Time for another dose of Showtime quirkiness with the story of a group of people who have attempted to commit suicide. It stars Krysten Ritter, who seems to be the pseudo-goth chick in just about everything these days. She was in Breaking Bad and I’ve seen her in various other things. I know I’ve seen Ivan Sergei in other things although I’m damned if I know what. His character is known to the world as Suicide Dummy after he drove his car off the edge of a cliff and ended up landing in the swimming pool of a liner during a gay cruise. Other members of the cast include Ving Rhames as a former baseball player who’s now confined to a wheelchair, and Rachel Hunter, who was a well-known model last century and former wife of Rod Stewart.
In the background, there is a man, Miller (played by one of the programme’s creators), claiming to be a detective, who watches them. It turns out that he believes Ritter’s father, who established a trust fund for him, killed his mother.
Gravity is an adult comedy drama which got cancelled after being less popular than Starz hoped. Perhaps American audiences couldn’t cope with the ideas of suicide and comedy in the same programme.
Toy Story 3.
I was curious to see whether Toy Story could survive a third outing or whether it’d worn out its welcome like Shrek. Andy hasn’t played with his toys in years and is now off to college. He decides to take Woody with him and put the rest in the attic, but by mistake his mother puts them out in the rubbish. They manage to get out of that predicament and are shipped off to Sunnyside, which seems to be a suitable place for them. Instead, it’s a nightmare when they end up in the hands of children who are too young to treat them well. Somehow, they have to escape from Sunnyside and get back to Andy, but they have to get past the other toys first.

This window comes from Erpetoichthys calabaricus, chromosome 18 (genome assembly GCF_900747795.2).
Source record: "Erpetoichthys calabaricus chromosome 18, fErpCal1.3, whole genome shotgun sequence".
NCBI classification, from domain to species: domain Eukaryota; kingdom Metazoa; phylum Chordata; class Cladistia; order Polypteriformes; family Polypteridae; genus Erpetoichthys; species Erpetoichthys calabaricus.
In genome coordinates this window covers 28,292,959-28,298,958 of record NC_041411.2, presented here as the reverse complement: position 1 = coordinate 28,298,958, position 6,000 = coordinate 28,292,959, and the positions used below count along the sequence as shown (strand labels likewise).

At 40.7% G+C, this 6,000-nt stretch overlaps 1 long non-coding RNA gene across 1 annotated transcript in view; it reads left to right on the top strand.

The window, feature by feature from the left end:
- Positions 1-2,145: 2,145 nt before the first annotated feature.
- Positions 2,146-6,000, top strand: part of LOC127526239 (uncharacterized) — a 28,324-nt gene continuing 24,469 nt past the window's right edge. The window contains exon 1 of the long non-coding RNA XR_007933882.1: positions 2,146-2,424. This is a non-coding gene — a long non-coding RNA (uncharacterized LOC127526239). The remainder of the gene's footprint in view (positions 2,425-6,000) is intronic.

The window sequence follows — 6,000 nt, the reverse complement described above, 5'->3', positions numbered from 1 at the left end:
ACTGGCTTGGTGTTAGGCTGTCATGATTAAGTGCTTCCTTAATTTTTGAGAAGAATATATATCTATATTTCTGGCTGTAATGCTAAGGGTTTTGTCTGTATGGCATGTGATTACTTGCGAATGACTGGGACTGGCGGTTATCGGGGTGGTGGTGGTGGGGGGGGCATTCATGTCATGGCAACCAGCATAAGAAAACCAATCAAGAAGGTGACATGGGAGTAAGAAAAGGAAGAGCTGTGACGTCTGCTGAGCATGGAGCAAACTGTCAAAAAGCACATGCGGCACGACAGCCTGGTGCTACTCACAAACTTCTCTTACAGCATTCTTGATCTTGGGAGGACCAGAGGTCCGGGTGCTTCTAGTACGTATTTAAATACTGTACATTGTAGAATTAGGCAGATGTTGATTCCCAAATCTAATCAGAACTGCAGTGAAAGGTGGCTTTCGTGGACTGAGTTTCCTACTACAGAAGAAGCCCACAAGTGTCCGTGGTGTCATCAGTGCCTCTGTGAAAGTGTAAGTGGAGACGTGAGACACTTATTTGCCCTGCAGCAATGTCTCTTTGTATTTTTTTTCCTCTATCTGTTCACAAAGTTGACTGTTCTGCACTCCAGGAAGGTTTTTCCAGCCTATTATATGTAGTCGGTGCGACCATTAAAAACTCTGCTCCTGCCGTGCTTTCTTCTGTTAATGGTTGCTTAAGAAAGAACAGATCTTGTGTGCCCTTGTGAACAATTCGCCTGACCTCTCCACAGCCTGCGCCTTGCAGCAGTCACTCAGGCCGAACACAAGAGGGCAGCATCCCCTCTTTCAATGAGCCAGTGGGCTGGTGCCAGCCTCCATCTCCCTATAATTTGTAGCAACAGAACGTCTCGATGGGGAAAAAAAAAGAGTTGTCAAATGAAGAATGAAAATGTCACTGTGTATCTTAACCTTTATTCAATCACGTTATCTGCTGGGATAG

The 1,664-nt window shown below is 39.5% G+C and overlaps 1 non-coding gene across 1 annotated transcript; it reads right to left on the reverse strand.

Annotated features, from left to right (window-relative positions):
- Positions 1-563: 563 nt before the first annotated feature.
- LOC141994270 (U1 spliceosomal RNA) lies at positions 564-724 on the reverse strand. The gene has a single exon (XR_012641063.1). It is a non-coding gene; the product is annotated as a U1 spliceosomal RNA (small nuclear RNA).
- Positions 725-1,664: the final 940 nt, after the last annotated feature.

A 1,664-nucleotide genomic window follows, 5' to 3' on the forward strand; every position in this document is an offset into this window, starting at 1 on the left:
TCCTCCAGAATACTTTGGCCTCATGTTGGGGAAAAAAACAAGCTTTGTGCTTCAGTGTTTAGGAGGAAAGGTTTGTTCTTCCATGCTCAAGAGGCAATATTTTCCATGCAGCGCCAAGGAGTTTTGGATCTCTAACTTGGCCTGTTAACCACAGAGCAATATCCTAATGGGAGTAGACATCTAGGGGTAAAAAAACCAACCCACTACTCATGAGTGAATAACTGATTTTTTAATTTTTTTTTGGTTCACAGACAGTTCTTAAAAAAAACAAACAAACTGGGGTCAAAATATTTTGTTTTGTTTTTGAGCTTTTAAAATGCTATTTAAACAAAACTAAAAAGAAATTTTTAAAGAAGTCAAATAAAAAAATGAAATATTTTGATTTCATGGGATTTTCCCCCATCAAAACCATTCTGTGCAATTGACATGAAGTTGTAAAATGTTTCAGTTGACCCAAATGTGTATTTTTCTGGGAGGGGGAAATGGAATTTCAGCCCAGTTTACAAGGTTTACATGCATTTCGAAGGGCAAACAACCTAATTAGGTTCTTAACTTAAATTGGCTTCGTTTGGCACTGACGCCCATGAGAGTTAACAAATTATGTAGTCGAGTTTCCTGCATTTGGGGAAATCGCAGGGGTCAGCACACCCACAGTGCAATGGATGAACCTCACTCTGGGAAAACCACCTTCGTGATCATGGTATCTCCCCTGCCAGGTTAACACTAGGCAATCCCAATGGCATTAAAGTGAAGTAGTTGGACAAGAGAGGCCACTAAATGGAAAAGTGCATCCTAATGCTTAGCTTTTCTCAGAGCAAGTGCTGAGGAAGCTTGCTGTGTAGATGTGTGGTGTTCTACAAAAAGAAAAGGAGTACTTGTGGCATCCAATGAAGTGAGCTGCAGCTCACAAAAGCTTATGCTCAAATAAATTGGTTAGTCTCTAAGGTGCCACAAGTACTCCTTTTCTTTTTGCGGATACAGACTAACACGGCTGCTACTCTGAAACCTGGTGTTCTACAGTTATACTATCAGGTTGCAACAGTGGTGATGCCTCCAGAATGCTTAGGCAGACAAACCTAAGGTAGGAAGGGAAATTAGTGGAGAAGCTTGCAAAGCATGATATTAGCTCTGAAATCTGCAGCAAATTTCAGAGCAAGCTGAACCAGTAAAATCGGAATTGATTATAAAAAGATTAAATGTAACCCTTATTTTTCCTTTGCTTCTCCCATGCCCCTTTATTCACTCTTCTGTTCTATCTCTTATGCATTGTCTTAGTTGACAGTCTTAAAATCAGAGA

Eventually, they make it back to Andy’s house and he donates them to a little girl who will care for toys.
I kept thinking as I was watching this that I ought to recognise some of the references. I assume that after Buzz got set to demo mode, the scene where the toys had been imprisoned was a parody of Shawshank, but wondered whether it might be a parody of The Green Mile. The scene in which Laszlo got dumped in the skip by the giant baby was probably a parody of the scene in which Darth Vader disposed of the emperor in The Return of the Jedi.
This was a darker episode of Toy Story than I remember either of the first two being, but I wonder whether the film might’ve been aimed at the generation who saw the first film and might want to relive the nostalgia.